Health

General public unlikely to receive COVID-19 vaccinations before spring

Though San Benito County is preparing to move to the next vaccination phase, limited supply could make mass inoculation difficult to accomplish.

Health care and frontline workers in San Benito County began receiving the COVID-19 vaccine last month. For the general public, however, inoculation isn’t likely until mid- to late spring.

“We are dependent upon the manufacturers for the supply of vaccines,” Dr. George Gellert, deputy health officer for San Benito County, told the Board of Supervisors on Jan. 12. “That has not gone as predicted, but we are optimistic that over the coming months it will increase dramatically.”

In recent days, things have moved rapidly regarding vaccine availability and how the public will be informed. As the county prepares to move into Phase 1B to start administering doses to eligible residents 65+, a local COVID-19 vaccine information portal is now live.

Gellert cautioned the public against taking measures to jump ahead in line for vaccination, as that consumes staff time to respond.

“We’d much rather focus on acquiring and delivering vaccines, so we appeal to the board to work with us to ensure that there is a transparent understanding of the public about when they will be vaccinated based on their individual profile, and that the general public understands that over the next several months they will not likely be vaccinated,” he said.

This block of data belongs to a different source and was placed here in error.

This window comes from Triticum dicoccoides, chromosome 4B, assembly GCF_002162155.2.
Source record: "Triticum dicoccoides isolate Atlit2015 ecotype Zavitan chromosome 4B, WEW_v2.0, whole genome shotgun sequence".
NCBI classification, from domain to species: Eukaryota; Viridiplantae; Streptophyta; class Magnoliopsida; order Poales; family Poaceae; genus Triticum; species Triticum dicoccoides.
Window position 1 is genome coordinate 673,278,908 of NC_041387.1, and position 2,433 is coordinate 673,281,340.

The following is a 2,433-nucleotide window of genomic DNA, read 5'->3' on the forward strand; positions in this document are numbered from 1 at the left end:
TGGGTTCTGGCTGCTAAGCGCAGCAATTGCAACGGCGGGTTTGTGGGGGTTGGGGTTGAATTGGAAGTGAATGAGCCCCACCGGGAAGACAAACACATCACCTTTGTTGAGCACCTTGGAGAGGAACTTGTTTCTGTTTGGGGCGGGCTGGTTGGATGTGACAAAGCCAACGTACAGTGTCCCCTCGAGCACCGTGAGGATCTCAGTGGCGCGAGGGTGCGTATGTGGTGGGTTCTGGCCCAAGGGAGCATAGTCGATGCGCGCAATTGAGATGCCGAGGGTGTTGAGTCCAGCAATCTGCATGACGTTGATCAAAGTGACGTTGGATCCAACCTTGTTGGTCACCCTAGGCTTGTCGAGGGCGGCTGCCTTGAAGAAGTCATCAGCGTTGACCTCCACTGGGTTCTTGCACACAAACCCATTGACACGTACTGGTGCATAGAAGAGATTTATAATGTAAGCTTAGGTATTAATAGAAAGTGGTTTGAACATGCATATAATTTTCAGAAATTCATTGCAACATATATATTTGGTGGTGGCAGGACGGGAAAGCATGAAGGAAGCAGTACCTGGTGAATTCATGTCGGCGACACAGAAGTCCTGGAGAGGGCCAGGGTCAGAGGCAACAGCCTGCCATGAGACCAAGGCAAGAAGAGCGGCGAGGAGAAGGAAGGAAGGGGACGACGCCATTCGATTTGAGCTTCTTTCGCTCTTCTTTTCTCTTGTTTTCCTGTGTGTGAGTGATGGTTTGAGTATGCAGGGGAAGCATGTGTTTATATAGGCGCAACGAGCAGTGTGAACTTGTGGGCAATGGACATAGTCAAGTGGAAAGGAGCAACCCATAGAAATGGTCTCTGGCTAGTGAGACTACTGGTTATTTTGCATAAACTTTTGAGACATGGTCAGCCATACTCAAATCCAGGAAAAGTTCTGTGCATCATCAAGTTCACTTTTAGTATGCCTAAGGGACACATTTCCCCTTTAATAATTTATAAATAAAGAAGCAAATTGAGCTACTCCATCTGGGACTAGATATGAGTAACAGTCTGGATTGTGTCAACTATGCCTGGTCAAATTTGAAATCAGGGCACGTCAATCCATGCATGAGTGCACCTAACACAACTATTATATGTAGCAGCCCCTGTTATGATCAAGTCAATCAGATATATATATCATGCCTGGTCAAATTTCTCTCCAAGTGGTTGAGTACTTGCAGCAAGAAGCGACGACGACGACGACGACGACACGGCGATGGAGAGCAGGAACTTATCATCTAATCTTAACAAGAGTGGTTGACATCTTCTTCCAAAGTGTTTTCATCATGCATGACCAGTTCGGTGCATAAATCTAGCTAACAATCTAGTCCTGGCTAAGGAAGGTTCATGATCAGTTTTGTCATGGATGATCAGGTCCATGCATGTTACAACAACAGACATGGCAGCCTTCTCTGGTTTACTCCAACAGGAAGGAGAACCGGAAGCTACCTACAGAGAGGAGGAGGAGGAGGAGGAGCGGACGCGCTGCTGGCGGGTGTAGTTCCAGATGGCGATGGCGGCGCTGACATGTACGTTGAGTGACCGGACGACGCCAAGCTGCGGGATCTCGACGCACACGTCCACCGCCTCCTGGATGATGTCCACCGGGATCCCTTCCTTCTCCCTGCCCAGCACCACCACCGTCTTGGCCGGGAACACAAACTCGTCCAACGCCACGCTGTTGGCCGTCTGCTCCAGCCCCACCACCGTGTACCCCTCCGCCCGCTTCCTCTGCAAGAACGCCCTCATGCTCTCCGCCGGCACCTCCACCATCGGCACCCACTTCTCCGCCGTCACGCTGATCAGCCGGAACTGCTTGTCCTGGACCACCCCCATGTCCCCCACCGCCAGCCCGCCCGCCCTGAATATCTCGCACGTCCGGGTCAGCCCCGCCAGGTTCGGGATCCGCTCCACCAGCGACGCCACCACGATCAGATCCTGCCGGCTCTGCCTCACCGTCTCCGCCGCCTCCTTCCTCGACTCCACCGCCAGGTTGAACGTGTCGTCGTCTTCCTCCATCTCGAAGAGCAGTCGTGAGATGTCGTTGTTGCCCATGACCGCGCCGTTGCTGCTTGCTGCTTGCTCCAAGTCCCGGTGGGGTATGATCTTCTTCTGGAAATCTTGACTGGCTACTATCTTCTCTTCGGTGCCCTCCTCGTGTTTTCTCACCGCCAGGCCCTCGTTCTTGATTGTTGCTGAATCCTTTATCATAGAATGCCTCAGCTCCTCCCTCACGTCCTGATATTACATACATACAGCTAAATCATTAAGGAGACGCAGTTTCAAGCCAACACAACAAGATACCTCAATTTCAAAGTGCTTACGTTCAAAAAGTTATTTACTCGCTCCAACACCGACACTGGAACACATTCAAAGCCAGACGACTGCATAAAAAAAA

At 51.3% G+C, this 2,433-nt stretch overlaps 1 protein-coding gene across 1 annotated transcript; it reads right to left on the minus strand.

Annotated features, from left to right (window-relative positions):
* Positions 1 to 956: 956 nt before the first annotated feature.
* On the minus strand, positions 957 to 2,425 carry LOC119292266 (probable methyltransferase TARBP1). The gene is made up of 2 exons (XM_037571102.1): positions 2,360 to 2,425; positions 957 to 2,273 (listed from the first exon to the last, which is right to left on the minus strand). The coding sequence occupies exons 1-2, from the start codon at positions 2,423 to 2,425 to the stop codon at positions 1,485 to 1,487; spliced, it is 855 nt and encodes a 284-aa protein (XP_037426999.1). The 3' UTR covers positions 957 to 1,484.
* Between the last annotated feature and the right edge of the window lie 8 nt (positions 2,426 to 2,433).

Despite the fact that the supply of vaccines remains uncertain in the county for now, the federal government announced Jan. 13 two changes to its COVID-19 vaccine distribution plan. All states can now vaccinate anyone 65 or older, as well as anyone below 65 with comorbidities (anyone with two simultaneous diseases). Previously, the Centers for Disease Control and Prevention outlined in Phase 1B that those over 75 and residents of long-term care could receive the vaccines. 

Tracy Belton, deputy director of San Benito County Health and Human Services/Public Health Services, told supervisors on Jan. 12 that her agency had recently created a vaccine distribution dashboard that will be updated as fast as possible. She added that the county remains under the Dec. 16 regional stay-at-home order in effect until the San Joaquin Valley Region surpasses an ICU capacity of 15%. ICU capacity is currently 0%. Among the regional order’s mandates is a limit on the number of households that can get together.

“This is the most common mode of transmission of COVID-19,” Belton said. “The order does prohibit private gatherings of any size, closed sector operations except for critical infrastructure and retail, and requires 100% masking.”